Apparently, this is a hotly debated item in eye world, especially in the USA.

As far as the fancy equipment.... well, come to find out.  Sometimes the best equipment is the doctors knowledge.  Sometimes simply doing something like dilating the eye is much more accurate than snapping a picture of the back of the eye.  Although, I'd like to add the machine is more comfortable.    That being said.  Nothing can out shine the human brain.

 Please take the time to read the link noted here.
It makes a difference.  If you get well intended, but incorrect eye care, especially at 6 years old.  It will affect your whole life.  My little friend Lane could continue to struggle to learn, when it was completely unnecessary.

Do your home work... See the right Doctor at the right time! If you're 6, it could mean your future.

Friday, January 25, 2013

Punctal Plugs

Yesterday, I went to see my local eye doctor to see what we could do about how dry my eyes have progressively become.
They didn't seem too dry of course on the day I actually go to the doctor. But yes, indeed, they were so dry ( especially my right eye which has had more trouble) my normally 20/15 vision they now rated 20/25 which still is good, but I was alarmed as I truly couldn't make out one letter with my right eye on the exam.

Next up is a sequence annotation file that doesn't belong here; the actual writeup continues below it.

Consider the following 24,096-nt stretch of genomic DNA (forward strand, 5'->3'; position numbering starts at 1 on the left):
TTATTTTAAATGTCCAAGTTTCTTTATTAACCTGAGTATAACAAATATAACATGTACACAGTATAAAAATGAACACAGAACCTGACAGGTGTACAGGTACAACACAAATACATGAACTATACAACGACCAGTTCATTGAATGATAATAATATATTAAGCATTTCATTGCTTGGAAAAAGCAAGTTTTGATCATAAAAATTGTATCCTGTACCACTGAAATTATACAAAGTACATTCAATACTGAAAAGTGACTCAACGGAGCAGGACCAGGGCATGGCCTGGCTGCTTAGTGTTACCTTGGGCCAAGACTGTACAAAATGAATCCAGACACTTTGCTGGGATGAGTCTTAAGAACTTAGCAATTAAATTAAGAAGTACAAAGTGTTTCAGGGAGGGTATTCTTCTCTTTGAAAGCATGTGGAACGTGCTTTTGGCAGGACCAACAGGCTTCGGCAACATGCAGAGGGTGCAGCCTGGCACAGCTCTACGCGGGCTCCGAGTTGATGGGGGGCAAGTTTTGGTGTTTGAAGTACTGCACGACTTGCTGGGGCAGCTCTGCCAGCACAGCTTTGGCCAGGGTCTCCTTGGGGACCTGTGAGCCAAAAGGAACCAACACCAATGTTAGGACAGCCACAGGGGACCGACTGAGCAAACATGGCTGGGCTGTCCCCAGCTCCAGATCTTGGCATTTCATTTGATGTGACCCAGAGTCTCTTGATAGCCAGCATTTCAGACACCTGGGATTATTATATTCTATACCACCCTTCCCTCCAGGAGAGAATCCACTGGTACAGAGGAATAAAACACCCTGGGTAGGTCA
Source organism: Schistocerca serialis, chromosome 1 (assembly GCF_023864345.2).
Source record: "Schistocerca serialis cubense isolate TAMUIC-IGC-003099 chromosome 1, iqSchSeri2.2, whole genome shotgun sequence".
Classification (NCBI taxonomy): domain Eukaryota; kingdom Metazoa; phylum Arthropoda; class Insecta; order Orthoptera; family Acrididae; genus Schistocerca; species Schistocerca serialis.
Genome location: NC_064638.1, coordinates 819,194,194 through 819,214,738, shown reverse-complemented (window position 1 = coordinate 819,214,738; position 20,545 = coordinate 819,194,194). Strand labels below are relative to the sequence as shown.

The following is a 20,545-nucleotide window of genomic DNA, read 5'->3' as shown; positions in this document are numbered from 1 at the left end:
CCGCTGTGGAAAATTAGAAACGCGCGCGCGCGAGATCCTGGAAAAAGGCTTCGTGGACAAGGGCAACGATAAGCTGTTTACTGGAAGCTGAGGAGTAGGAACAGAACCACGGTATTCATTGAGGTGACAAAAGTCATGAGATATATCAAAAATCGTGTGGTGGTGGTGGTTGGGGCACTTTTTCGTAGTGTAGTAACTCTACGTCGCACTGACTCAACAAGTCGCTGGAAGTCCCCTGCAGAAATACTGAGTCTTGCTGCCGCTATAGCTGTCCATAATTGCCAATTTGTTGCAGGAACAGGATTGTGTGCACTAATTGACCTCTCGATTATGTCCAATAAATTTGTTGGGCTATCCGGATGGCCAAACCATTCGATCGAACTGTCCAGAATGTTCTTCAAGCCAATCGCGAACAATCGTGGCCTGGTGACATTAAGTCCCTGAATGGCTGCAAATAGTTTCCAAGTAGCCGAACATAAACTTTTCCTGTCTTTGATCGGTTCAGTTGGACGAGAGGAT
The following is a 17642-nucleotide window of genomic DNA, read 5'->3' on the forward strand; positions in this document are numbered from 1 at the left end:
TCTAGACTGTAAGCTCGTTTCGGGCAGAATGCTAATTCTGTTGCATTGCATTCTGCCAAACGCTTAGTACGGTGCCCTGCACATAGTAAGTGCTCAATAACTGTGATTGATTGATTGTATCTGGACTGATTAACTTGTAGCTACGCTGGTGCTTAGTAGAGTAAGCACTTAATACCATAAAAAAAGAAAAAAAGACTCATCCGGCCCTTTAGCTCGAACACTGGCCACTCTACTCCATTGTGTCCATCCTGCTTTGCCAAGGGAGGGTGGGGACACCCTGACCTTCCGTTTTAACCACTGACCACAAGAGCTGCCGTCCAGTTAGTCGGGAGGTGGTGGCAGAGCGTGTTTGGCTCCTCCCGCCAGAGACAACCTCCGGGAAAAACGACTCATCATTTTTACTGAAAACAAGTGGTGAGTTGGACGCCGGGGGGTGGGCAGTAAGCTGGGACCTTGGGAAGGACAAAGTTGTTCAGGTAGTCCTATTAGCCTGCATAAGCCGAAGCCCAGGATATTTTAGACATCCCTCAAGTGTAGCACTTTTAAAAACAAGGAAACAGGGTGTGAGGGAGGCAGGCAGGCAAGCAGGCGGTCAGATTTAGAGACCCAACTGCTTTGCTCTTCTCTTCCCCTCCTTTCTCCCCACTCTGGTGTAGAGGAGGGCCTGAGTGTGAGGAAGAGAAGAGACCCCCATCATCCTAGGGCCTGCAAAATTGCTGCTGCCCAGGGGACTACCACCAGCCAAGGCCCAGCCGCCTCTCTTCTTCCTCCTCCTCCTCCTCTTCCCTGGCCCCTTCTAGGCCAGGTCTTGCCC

After examining my eyes thoroughly, my doctor recommended temporary punctal plugs to be inserted in my lower tear ducts. This is to keep the fluids on my eye from quickly draining off,  ( and yes, I can still cry- my coworkers were wondering this today)
They simply putting some lovely numbing drops in your eyes, (that felt a bit like isopropyl alcohol) so I wouldn't be uncomfortable at all.
I simply had to look up to the ceiling as she used what I imagined were very precise instruments to insert this tiny little plugs deep into my tear ducts.  I felt the pressure etc. of what she was doing.  It really was no big deal.  However, I've had many eye procedures this was again, not a big deal.

However, I am happy to report that already this morning I can tell a nice difference.  It didn't hurt to blink and my eye lids didn't stick to my eye ball.  Must say, it was much nicer to wake up like that!